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Revolution Phase Three: Hulk, Night-Raven and the return of Captain Britain
The Hulk was a media sensation, it was one of the biggest TV hits of 1979. Ken Johnson had done such a terrific job on the TV pilot that we even forgave the awful Lou Ferrigno wig! And Bill Bixby’s “Don’t Get Me Angry, You Wouldn’t Like Me When I’m Angry” line fast became a newspaper cliche.
But all of this must have in some ways irked TV makers Universal Pictures because it wasn’t theirs! So when potential licensees approached them, they had to pass them on to Marvel.
In the UK alone, we had over 180 Hulk licensed products, so it was a regular part of my job to look over new would-be Hulk items. My favourite had to be Wall’s Hulk lolly. Green on the outside, pink on the inside. Always thought they got that the wrong way around, but what do I know about ice cream making?
With all this exposure, it was pretty obvious that Hulk should get his own weekly title. But quite sensibly the TV series deviated from the comic strip. It was a different medium and the backlash to the camp Batman TV series, with its assortment of super-villains had yet to abate.
So a new Hulk comic would have to somehow tread the tightrope of reflecting the TV series (with its multi-million audience) without being too unrecognisable as the character on all this Marvel-licensed material.
The answer was obvious, and part of something I’d always wanted to head for… commission new material. So, as with just about every other title I’ve launched, it kicked off with Dave Gibbons artwork! But Dave, like any other artist, could obviously only draw a limited number of pages a week, so Hulk Comic became a traditional UK anthology title. No glossy cover, rough newsprint stock, black and white interiors. As with Marvel Comic, I was wanting an adventure anthology title more than a super-hero one. Super-heroes had never been big sellers in the UK, we had plenty of legends of the past to spin fantasies about. So I went that route, picking existing Marvel characters who weren’t really cut from the super-hero cloth. There was another reason, artists over here leaned more to drawing realistically, rather than the beefed-up dynamic US way!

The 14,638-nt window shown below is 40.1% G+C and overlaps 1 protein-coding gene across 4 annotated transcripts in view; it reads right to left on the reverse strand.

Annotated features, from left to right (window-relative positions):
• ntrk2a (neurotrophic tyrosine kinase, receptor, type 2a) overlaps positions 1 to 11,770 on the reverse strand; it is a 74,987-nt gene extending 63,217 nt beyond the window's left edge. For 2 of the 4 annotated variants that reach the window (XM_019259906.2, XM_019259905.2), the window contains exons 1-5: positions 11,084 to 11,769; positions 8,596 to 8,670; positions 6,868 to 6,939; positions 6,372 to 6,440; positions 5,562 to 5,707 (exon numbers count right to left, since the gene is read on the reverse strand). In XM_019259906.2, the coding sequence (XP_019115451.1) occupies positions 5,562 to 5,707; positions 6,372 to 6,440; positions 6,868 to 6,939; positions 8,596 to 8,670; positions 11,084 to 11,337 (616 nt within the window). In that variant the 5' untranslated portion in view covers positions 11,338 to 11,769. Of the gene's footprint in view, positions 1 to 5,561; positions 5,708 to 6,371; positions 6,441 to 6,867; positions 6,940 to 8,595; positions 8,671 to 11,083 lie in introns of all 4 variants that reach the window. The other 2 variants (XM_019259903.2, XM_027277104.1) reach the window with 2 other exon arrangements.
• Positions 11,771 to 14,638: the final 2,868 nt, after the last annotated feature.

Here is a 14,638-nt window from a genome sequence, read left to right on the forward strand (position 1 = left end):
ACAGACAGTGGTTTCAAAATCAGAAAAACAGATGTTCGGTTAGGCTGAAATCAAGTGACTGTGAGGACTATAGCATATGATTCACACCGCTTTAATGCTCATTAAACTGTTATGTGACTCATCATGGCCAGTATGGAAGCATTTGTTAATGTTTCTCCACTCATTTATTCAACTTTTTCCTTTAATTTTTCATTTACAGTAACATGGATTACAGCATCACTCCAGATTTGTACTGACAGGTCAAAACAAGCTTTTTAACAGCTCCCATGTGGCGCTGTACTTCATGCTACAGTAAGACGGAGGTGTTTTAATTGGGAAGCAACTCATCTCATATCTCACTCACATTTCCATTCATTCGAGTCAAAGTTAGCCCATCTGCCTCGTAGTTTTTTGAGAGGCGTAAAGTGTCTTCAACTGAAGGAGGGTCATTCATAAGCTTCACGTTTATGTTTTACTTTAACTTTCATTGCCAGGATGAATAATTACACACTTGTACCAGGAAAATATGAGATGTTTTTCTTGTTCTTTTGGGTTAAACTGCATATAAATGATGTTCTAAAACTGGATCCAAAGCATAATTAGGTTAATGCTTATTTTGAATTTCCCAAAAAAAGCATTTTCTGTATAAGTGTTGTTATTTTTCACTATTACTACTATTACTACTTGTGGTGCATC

Brian Bolland was establishing himself as a superb cover artist, so he was a natural for the first issue. But, with 300,000 copies depending on impulse purchase based purely on the cover (and the inevitable free gift) I felt it needed tweaking. It took Brian a while to get over what I did, but the end-product had a Sal Buscema face pasted over the one he’d drawn.
It wasn’t the norm back then for every single issue to need a free gift to convince the retailers and wholesalers that what you were offering was going to make them money (happy days!). Only launch issues, usually the first three or four, offered such inducements to guarantee a good display on the stands. And so it was with Hulk Comic. We had a great crossover free gift, one which would appeal not only to the legion of Hulk fans (mostly acquired through the runaway success of the TV series), but a gift which would also attract all the sticker album collectors. And there were a LOT of those!
Italian trading card producers Panini, who eventually acquired the publishing license to take over the entire Marvel UK line, had built a massive market for sticker albums. You couldn’t approach a newsagent’s cash till without noticing the wide range of boxes crammed with packs of stickers, sometimes also offering a stick of bubble gum as an added attraction for potential buyers. Sports stars, children’s TV tie-ins, animals, trains, planes and automobiles… the lot. You name it, there would be a sticker line about it.
And one thing I’d learned in my five years working on IPC comics was that giving the sticker albums away with comics was considered a great way for them to launch a sticker series. These companies were more than happy to give you hundreds of thousands of their albums to promote a new line. The theory being that over the next few months you’d then spend a fortune blind buying sealed packs of half-a-dozen stickers, in hope of not finding too many you already had and achieving your goal… completing your set. Another popular pastime was showing off your sets and swapping doubles in the school playground, with each kid in effect acting as an unpaid agent, promoting the lines of cards to their friends.